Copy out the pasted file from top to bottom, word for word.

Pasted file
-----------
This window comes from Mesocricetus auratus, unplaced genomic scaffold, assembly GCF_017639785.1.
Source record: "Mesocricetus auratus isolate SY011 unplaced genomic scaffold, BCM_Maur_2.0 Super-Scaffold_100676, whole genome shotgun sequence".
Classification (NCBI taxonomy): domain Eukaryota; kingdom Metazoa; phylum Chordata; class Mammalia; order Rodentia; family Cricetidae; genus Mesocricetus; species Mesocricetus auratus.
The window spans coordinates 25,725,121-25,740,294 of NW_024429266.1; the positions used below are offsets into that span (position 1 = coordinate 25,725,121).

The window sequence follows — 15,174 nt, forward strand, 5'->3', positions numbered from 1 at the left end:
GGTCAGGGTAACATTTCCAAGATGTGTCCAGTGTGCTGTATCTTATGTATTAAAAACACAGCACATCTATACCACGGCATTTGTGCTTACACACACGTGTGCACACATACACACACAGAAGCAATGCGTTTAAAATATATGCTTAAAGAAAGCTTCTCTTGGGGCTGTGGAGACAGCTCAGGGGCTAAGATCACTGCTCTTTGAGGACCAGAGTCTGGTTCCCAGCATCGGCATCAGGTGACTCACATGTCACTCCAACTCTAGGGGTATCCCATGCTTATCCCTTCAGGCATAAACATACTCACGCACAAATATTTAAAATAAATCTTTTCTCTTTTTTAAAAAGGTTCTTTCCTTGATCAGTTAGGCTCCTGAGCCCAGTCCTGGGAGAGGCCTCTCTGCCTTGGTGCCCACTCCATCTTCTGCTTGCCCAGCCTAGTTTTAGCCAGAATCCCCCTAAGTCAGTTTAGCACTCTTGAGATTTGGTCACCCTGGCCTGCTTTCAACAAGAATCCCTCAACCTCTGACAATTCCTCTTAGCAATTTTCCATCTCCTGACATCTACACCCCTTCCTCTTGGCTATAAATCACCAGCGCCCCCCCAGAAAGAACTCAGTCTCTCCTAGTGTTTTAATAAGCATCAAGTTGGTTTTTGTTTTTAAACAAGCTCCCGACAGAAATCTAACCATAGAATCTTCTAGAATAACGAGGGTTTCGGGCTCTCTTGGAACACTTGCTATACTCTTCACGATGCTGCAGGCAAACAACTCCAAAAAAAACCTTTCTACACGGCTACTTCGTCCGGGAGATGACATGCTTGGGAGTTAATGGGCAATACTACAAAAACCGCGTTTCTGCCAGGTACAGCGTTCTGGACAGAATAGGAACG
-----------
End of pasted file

This window comes from Mesocricetus auratus, unplaced genomic scaffold, assembly GCF_017639785.1.
Source record: "Mesocricetus auratus isolate SY011 unplaced genomic scaffold, BCM_Maur_2.0 Super-Scaffold_100676, whole genome shotgun sequence".
Classification (NCBI taxonomy): domain Eukaryota; kingdom Metazoa; phylum Chordata; class Mammalia; order Rodentia; family Cricetidae; genus Mesocricetus; species Mesocricetus auratus.
The window spans coordinates 25,725,121-25,740,294 of NW_024429266.1; the positions used below are offsets into that span (position 1 = coordinate 25,725,121).

The window sequence follows — 15,174 nt, forward strand, 5'->3', positions numbered from 1 at the left end:
GGTCAGGGTAACATTTCCAAGATGTGTCCAGTGTGCTGTATCTTATGTATTAAAAACACAGCACATCTATACCACGGCATTTGTGCTTACACACACGTGTGCACACATACACACACAGAAGCAATGCGTTTAAAATATATGCTTAAAGAAAGCTTCTCTTGGGGCTGTGGAGACAGCTCAGGGGCTAAGATCACTGCTCTTTGAGGACCAGAGTCTGGTTCCCAGCATCGGCATCAGGTGACTCACATGTCACTCCAACTCTAGGGGTATCCCATGCTTATCCCTTCAGGCATAAACATACTCACGCACAAATATTTAAAATAAATCTTTTCTCTTTTTTAAAAAGGTTCTTTCCTTGATCAGTTAGGCTCCTGAGCCCAGTCCTGGGAGAGGCCTCTCTGCCTTGGTGCCCACTCCATCTTCTGCTTGCCCAGCCTAGTTTTAGCCAGAATCCCCCTAAGTCAGTTTAGCACTCTTGAGATTTGGTCACCCTGGCCTGCTTTCAACAAGAATCCCTCAACCTCTGACAATTCCTCTTAGCAATTTTCCATCTCCTGACATCTACACCCCTTCCTCTTGGCTATAAATCACCAGCGCCCCCCCAGAAAGAACTCAGTCTCTCCTAGTGTTTTAATAAGCATCAAGTTGGTTTTTGTTTTTAAACAAGCTCCCGACAGAAATCTAACCATAGAATCTTCTAGAATAACGAGGGTTTCGGGCTCTCTTGGAACACTTGCTATACTCTTCACGATGCTGCAGGCAAACAACTCCAAAAAAAACCTTTCTACACGGCTACTTCGTCCGGGAGATGACATGCTTGGGAGTTAATGGGCAATACTACAAAAACCGCGTTTCTGCCAGGTACAGCGTTCTGGACAGAATAGGAACG